Thinking And Praying Over Jerusalem

Light me a candle in the Holy City of my heart. And I will stand by it as the smoke ascends to heaven. Light me a candle in the Holy City of my soul. And I will keep it warm even when I cannot see the flame. Light me a candle in the deepest current of my senses, in the thundering of horse’s hooves, in the chariot of fire, in the song of the arrow from the bow, and the scream of ancients dead, and let that be my song to Thee for mercy on us all, for justice for us all! Let Jerusalem be the path of my tears, drawn from my eyes for love of the One who made the seas stained with salt, tossing with life, or draining out dead. You are the beginning that runs to the end, and the end that brings about new beginning. Bring it to us now out of our barrenness.

The sound of Hebrew and Arabic is as strong to me as Latin in my ears. And, O my God, have you not seen us all here, all of us, Your children? Are we so very different, we who submit to Thee? Are we different we who have poured out our blood, too often in Your name, too often thinking You asked it of us, when it was we, ourselves, who could not see You in the eyes of others? When will we stop seeing You solely in the possession of earth and stone, in cities of everything and nothing, and see You instead in the blood that pulses to the heart, that circulates in the consciousness of our souls, that lives and moves and grounds us in our being? When will we see You in the justice owed and the mercy given?

When will we stop seeking the living among the dead? When will we find that in so many ways You have come to us, and we have seen You not? When will we find that You are there in all the names giving to us in our many languages, in our holy books, to any of Your creatures, and even in those names You keep most hidden in the bosom of Your being, in the cloud of unknowing? When will we love You for Your mystery, instead of for our labels that lash out against the truth that stands before us in bloodied rejection, crowned with desert thorns? Will we ever know the taste of Thee, the drink sent down from unseen hands, the Subtle One, who knows the delicate meaning of everything?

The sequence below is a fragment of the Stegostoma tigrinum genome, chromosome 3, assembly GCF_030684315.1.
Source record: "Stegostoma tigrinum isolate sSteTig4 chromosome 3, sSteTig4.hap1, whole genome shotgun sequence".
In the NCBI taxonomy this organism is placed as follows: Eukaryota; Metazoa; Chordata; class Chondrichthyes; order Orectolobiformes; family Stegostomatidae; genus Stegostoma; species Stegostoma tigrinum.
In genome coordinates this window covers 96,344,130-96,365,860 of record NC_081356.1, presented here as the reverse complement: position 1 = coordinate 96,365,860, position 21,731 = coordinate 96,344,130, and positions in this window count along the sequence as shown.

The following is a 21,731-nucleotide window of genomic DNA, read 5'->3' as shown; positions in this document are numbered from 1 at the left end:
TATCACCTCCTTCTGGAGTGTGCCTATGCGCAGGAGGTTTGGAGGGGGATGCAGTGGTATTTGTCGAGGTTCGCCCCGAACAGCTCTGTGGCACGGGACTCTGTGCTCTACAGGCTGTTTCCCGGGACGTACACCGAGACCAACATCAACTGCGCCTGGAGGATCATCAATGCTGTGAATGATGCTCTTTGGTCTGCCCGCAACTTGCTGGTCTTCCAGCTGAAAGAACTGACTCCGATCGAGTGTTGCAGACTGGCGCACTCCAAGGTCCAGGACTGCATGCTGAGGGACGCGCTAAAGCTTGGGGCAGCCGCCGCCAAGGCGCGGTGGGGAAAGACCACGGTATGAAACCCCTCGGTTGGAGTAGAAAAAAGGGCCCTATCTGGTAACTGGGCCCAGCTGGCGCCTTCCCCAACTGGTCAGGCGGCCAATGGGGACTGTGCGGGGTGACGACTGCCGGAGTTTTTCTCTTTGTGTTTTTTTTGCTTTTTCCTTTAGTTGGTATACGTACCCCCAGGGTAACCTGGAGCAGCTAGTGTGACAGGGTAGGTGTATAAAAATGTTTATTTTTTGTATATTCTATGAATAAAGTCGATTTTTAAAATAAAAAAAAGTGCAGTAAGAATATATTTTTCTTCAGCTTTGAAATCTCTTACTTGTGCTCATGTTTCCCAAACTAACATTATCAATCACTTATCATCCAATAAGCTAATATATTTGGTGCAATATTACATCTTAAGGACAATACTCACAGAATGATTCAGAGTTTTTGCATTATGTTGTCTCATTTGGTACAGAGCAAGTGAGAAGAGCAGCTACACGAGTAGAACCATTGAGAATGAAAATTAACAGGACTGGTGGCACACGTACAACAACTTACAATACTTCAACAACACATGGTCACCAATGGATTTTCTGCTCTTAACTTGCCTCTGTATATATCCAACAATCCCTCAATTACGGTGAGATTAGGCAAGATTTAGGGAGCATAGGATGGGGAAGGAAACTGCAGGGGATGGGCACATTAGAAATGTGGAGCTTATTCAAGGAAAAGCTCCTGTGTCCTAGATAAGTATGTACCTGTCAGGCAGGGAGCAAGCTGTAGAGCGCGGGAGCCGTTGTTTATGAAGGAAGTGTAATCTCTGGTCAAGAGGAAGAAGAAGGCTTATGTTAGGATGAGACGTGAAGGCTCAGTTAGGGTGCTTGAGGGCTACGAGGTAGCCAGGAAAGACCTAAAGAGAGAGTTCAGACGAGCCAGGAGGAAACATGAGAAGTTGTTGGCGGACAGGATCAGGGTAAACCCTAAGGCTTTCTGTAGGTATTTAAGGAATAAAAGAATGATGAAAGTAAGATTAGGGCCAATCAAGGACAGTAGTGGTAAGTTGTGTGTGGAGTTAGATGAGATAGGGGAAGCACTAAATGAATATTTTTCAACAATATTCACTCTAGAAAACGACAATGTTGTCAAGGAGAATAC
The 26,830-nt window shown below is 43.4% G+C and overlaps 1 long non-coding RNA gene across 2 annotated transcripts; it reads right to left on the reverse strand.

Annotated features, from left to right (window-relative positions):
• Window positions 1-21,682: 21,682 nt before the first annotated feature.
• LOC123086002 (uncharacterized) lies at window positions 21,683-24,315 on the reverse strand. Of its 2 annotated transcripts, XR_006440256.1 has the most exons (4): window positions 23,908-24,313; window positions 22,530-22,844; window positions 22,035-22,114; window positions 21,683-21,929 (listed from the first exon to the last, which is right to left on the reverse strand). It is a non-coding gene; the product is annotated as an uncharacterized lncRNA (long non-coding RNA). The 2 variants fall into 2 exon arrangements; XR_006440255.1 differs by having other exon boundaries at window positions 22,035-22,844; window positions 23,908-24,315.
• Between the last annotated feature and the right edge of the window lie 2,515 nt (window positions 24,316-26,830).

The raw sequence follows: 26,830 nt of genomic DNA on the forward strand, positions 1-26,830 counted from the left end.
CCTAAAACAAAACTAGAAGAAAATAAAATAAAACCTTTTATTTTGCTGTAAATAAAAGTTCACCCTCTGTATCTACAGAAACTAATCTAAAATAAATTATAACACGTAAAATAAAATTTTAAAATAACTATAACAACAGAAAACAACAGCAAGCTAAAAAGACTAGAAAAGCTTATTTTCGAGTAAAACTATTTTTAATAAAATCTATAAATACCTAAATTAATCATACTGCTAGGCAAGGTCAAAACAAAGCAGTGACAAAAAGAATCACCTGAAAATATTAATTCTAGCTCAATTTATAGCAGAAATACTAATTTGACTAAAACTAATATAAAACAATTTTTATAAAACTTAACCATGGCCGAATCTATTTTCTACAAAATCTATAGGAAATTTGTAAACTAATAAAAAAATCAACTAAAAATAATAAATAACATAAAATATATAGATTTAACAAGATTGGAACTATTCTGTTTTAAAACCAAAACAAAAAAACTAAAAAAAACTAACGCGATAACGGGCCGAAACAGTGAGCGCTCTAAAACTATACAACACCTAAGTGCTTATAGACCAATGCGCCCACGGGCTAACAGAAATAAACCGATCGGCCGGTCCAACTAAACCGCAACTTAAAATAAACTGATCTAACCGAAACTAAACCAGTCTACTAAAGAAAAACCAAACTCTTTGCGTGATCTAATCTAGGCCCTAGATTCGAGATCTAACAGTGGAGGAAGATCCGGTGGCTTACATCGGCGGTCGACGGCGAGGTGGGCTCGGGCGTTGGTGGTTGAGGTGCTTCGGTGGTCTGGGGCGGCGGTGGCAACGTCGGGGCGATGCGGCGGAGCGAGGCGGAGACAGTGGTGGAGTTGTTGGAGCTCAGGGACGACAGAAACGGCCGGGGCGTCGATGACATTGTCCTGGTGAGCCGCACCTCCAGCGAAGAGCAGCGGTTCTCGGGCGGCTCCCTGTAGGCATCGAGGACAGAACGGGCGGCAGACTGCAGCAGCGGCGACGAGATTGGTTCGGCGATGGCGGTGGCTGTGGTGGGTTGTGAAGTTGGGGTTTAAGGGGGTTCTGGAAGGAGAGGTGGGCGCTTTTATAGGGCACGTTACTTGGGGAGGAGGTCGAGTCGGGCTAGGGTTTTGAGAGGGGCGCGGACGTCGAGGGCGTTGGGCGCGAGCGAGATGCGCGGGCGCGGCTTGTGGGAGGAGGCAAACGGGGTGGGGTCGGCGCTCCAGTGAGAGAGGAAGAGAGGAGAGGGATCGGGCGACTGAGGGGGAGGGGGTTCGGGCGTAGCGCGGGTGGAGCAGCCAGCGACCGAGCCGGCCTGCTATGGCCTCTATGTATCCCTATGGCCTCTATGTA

When will we remember that there is no God but God, there is no only but the Only, no pride to be grasped, no plunder to be taken, nothing but Thee, no heaven, no hell, no unity, or separation, but that which is found and takes its form in Thee? When will we seek only Thee, and allow all else to fade? When will we see these dry bones of broken intent take on the flesh of fullness again, of presence before the breath of the universe that moves in and through us, that moves the wind through the chanter, to make an instrument for the divine? When will we feel the souls of the past meet their marriage, that we might know their bliss? When shall we cast ourself upon the flame of the Self-Subsisting, that this moth’s wings may be burned?

Shall we continue this path, I wonder, down through the ages, and peel it back to find bold, hot-tempered Richard and noble, keen-minded Saladin facing off again? Shall the political battles of today carry on ancestral struggles, pitting us one against the other again? Are we, of East and West, so sure we are always in the right? Are we lions still on the prowl, or shall honey yet be found between the red-striped-ribs? Shall we cease scoring our points long enough to remember the humanity of it all, to know that perhaps there is a substance in us that feeds our deepest dreams and fuels our imaginings, our archetypes and primordial memories? Are we so very different, so very similar we cannot see it anymore? Are we being beckoned by the Voice within us, that calls so often, and yet we cannot hear?

My God, my God, where are You? What is Truth? In my brother, in my sister, in front of me! In the cry across the sea of an exiled people who see their temple razed, and the cry from the strip of a displaced people who see the fruits of their labor lost. It is the same cry, the same loss, inflicted and inflictors mesh and meld, the condemners and the condemned, and we are left with the cry from the cross, and the cry rent from so many bloods shed that never may know sleep.

“Why quote you the words of a religion not your own?” they ask of me. Because my religion is the essence of God’s seed in the womb of Humanity, which is the indwelling of love, and that love reaches down and reaches out, and binds and we are all part of the ribbon that ties the knot. It is the sash girding the womb of the Virgin Miriam, who unites we three strands of a tradition rooted in a place beyond place, in a city beyond cities, the only prayer to be offered, at the threshold of our love.

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